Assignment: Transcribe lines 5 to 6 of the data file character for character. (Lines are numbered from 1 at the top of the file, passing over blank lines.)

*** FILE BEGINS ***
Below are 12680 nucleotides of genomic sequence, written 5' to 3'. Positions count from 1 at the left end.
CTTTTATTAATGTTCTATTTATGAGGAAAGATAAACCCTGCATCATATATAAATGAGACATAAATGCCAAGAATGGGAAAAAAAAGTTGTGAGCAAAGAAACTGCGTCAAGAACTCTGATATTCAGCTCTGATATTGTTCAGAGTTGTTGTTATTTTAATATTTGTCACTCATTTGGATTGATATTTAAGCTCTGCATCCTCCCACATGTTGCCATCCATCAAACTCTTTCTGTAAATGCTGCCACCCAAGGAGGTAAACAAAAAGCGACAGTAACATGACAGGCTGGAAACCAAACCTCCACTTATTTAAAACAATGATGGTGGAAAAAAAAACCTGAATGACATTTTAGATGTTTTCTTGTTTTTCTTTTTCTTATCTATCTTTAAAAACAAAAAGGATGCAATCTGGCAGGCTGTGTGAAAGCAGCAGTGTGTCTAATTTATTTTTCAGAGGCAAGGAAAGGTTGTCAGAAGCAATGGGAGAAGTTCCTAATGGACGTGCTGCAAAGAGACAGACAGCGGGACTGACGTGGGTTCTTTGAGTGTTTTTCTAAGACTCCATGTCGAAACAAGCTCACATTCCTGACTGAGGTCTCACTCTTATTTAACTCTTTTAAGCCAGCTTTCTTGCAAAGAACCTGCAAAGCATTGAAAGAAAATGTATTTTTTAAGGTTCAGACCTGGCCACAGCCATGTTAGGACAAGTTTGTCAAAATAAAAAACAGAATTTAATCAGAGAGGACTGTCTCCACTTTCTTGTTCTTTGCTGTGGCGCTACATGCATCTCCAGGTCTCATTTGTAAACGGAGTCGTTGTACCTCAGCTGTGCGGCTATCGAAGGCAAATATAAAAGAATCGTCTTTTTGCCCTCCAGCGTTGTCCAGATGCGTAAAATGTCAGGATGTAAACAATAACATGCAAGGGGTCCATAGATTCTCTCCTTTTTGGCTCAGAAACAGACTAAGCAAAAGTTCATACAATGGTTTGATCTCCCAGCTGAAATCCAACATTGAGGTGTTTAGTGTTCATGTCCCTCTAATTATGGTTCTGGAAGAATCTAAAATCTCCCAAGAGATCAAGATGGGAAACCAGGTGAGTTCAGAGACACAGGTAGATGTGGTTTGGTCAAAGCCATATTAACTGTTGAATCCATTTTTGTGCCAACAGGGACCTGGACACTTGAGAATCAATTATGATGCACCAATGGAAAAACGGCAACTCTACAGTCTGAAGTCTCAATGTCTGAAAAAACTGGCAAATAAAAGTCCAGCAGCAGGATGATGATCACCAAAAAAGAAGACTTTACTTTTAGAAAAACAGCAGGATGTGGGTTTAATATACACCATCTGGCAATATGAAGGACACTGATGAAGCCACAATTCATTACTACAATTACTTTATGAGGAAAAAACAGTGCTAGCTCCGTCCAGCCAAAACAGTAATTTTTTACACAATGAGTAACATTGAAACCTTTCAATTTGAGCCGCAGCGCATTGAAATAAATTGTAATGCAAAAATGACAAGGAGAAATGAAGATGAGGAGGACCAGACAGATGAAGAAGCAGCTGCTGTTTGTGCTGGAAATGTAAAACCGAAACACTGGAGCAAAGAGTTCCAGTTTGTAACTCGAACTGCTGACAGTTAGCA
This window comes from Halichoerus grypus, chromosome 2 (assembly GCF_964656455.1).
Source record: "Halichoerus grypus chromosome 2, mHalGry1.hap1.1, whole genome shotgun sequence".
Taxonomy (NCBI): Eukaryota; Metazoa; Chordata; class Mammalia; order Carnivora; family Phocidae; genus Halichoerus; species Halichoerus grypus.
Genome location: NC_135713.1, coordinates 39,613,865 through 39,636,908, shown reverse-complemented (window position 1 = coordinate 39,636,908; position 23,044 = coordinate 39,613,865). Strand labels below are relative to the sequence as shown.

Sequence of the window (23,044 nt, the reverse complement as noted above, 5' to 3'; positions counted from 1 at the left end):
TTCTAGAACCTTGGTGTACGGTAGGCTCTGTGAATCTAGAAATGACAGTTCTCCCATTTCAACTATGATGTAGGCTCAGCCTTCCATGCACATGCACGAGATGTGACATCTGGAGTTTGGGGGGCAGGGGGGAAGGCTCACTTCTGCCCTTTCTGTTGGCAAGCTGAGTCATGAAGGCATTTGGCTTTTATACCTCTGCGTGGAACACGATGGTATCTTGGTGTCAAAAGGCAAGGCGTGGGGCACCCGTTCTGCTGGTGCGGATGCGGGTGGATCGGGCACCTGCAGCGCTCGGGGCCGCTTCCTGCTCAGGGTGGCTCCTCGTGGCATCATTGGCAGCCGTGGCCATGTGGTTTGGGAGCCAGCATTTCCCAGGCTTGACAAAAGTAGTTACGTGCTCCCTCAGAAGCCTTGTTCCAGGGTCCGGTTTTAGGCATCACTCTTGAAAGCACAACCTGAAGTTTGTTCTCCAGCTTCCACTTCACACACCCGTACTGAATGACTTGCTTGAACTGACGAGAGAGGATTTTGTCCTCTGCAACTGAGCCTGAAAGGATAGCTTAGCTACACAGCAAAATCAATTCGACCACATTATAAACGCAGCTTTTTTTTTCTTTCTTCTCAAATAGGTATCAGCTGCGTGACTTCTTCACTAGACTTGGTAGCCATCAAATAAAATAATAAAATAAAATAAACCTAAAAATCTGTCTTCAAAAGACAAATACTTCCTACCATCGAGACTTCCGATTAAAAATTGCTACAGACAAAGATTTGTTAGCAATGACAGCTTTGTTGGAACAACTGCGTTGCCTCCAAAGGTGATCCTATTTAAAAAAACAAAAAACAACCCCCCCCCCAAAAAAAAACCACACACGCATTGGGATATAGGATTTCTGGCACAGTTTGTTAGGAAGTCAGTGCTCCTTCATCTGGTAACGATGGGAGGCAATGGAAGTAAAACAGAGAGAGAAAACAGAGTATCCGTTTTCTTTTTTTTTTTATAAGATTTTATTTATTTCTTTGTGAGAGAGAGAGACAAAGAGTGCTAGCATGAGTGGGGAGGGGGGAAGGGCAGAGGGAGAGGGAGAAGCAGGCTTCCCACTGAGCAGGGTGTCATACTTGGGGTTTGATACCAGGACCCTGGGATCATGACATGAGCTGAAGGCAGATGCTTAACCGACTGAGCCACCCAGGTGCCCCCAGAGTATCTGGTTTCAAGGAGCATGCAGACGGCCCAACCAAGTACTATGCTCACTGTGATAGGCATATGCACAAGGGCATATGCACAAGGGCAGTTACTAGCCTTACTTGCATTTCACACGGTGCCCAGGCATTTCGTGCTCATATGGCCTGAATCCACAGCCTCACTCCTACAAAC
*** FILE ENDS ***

Taxonomy (NCBI): Eukaryota; Metazoa; Chordata; class Mammalia; order Carnivora; family Phocidae; genus Halichoerus; species Halichoerus grypus.
Genome location: NC_135713.1, coordinates 39,613,865 through 39,636,908, shown reverse-complemented (window position 1 = coordinate 39,636,908; position 23,044 = coordinate 39,613,865). Strand labels below are relative to the sequence as shown.